Praveen Kumar explored the various stages of the relationship between Arjuna and Krishna culminating in the spiritual dictum provided by Krishna to Arjuna in the Kurukshetra. Replete with expression, angular adavus and iced with jathis to crisp and accurate nattuvangam (also by Praveen Kumar) the pallavi progressed to a double speed steamy charanam in “Manadalavallavane sadha sundarane“, the music stopping completely to a stillness during the time when the wisdom was imparted and proceeding once again into the battlefield. The pallavi was decidedly the crowning glory of the Festival. Praveen Kumar’s captured the attention of his audience with his own unique style and explorations.

Praveen Kumar’s innovative topic for the next piece captured my interest further as he explored the delusion of unreturned love from the perspective of the male – Nayaka, as the melody of Raga Mukhari nurtured his forlorn expressions in a lament in ‘Ososi’ set to Mishra Chapu.

Turning to humour and the wily ways of Krishna as he manages to entice and cajole His consort in a Javali composition of Mysore Vasudevachar, in Raga Kannada, Praveen Kumar also stole  the hearts of young and old in the audience. His recital concluded in a Thillana in Ragam Sumanasa Ranjani set to Adi Thalam. The thillana was brilliantly executed through nimble footwork with accompanying mudras. Praveen Kumar stands tall in the style he is establishing for himself where shades of his own mingles with the style of his guru and stalwart CVC.

Sailaja Narayanaswamy, the Kuchipudi dancer for the evening, commenced her performance depicting the dancing Shiva exploring the episode of Manmadha Dhanam in Swati Tirunal’s composition Shankara ShriGiri set to raga Hamsanandhi. This was followed by the well known Ashatapadi also in Ragam Sumananesa Ranjani in ‘Chandana Charchitha’, Sailaja brought to like the beauty of Krishna as he surrounded by charming gopikas.

This was followed by the delightful portrayal of Krishna as a cowherd boy who adorns the peacock feather on his crown set to a ragamalika. Sailaja continued her evening performance with Mahishasura Mardhini set to Ragam Revathi where she attempted to bring to life the power and strength of the Goddess, the slayer of Mahisha. Whilst portrayal of the descriptive beauty of the Goddess, Sailaja’s performance was more shringara dominant and less about Her powerful presence.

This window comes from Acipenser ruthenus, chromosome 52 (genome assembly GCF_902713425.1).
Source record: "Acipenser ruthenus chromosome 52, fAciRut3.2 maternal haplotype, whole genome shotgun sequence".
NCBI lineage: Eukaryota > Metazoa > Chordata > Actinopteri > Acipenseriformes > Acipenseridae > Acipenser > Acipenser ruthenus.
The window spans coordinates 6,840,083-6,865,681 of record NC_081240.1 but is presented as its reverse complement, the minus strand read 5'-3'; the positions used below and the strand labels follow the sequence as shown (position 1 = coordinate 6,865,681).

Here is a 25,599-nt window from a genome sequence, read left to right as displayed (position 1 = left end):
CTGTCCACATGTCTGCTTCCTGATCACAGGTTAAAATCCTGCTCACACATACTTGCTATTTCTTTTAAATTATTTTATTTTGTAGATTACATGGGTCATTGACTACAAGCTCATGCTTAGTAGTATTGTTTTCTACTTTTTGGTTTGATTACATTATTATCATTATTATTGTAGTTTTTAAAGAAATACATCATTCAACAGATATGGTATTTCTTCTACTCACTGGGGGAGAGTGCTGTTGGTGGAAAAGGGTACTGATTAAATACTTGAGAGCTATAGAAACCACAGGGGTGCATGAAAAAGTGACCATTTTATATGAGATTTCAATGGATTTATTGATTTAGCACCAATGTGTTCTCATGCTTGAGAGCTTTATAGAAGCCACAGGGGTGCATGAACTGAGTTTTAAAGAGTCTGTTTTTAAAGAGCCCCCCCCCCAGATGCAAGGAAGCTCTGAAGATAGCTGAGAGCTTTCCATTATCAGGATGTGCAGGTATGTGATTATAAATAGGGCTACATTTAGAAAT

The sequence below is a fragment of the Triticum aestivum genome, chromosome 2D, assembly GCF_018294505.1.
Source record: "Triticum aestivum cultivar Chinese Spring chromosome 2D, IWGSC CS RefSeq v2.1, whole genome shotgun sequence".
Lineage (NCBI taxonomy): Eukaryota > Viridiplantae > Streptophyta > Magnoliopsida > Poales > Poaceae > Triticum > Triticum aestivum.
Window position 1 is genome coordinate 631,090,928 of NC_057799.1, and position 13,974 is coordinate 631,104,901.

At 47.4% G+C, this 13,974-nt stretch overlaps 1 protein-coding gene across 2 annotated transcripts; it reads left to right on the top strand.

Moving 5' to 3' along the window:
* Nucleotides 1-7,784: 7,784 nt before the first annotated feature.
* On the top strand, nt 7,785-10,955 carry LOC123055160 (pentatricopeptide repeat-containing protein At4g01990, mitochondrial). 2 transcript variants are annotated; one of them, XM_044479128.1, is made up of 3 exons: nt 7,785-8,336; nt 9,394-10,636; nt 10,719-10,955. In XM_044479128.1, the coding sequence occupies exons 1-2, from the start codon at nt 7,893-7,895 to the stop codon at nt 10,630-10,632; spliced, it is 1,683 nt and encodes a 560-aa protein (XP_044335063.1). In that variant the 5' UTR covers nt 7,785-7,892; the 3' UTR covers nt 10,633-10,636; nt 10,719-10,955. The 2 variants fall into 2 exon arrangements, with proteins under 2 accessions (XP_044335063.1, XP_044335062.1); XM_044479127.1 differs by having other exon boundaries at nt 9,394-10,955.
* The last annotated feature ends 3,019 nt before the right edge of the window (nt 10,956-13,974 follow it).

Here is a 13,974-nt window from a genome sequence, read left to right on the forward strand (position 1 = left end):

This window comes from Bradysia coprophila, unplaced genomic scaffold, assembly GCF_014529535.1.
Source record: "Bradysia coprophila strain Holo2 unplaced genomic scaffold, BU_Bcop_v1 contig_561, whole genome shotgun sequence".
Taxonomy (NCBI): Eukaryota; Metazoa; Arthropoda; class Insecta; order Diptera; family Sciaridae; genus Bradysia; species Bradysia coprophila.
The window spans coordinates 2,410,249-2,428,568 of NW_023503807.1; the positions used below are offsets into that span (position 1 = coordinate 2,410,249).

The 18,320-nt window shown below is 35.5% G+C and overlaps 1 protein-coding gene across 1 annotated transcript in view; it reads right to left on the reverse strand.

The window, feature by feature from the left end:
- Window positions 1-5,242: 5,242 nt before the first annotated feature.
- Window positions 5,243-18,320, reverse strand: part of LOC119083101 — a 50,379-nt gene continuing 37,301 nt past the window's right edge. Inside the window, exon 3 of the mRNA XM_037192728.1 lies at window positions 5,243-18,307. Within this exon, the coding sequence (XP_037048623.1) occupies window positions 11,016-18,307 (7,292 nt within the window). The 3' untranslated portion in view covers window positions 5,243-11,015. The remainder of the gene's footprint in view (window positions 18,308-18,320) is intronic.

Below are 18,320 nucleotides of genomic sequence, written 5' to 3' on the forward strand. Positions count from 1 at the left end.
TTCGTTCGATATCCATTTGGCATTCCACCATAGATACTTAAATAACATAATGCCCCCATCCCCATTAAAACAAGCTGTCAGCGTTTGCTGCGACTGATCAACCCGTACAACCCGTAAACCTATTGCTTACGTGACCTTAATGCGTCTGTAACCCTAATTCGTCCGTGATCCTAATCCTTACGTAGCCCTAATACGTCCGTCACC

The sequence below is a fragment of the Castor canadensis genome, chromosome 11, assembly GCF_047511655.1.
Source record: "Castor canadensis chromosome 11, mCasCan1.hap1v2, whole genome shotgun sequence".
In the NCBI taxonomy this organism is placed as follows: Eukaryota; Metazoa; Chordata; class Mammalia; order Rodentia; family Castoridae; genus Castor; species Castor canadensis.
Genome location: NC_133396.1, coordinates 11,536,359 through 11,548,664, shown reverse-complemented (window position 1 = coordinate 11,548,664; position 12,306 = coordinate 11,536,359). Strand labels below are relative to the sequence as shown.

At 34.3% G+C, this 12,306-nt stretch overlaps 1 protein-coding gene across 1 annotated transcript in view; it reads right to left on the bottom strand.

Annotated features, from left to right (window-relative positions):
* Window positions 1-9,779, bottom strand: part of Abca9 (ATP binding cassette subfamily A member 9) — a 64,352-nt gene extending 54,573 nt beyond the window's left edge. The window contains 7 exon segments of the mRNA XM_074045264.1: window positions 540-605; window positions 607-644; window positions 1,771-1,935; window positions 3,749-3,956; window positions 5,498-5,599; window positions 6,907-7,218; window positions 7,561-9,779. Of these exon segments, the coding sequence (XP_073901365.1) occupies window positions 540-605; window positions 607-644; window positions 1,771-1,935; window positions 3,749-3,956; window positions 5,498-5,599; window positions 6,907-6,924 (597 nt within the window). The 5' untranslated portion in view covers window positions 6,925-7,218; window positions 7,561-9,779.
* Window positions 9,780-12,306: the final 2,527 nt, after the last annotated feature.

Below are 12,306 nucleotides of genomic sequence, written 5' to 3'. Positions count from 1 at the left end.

Gauri Diwakar, student of Jai Kishan Maharaj and Aditi Mangaldas saw a mix of two different styles fused in one performance. Commencing with a Ganesh vandana which is typical to any Kathak perforamance Gauri proceeded to a vilambit lay shudha sarang in a slow rendition with Uthan Aamad and Paran aamad, rhythmic expressions with nimble footwork.

This was followed by a Madhya Laya piece composed by Shubha Mudgal and Aneesh Pradhan to the poetry of Lal Balbir in Nayaki Kanara where she presented Tukras accompanied by significant coverage of the entire stage and circular revolutions to rhythm. This piece is nritta dominant.

She then proceeds to explore the infinite love of a Nayika as she yearns for the presence of her lover, in the spring amidst blossoming flowers and flying bees. She captured the bhava of the composition in ‘Naino Ke Dore Laal Gulal Bhare’ of poet Suryakant Tripathi who writes with the pseudonym Nirala.

Gauri used spoken word  to intersperse her dance with Nirala’s beautiful poetry in Hindi. She then  continued to dance as the music of the same recited verse composed by Samiullah Khan filled the auditorium. An interesting blend of pirouettes, movement, expression and footwork brought the culmination of the evening to a resounding finish with a Tarana in Raag Kedar composed by Shubha Mudgal and Aneesh Pradhan.

The evenings programme was presided by Indian Consulate General Vanlalvawna, Geoff Lee Member for Parramatta and supporters and sponsors.

L to R Geoff Lee, Gauri Diwakar, Kalpana Sriram, Praveen Kumar, Sanatani Rombola and Sailaja Narayanaswamy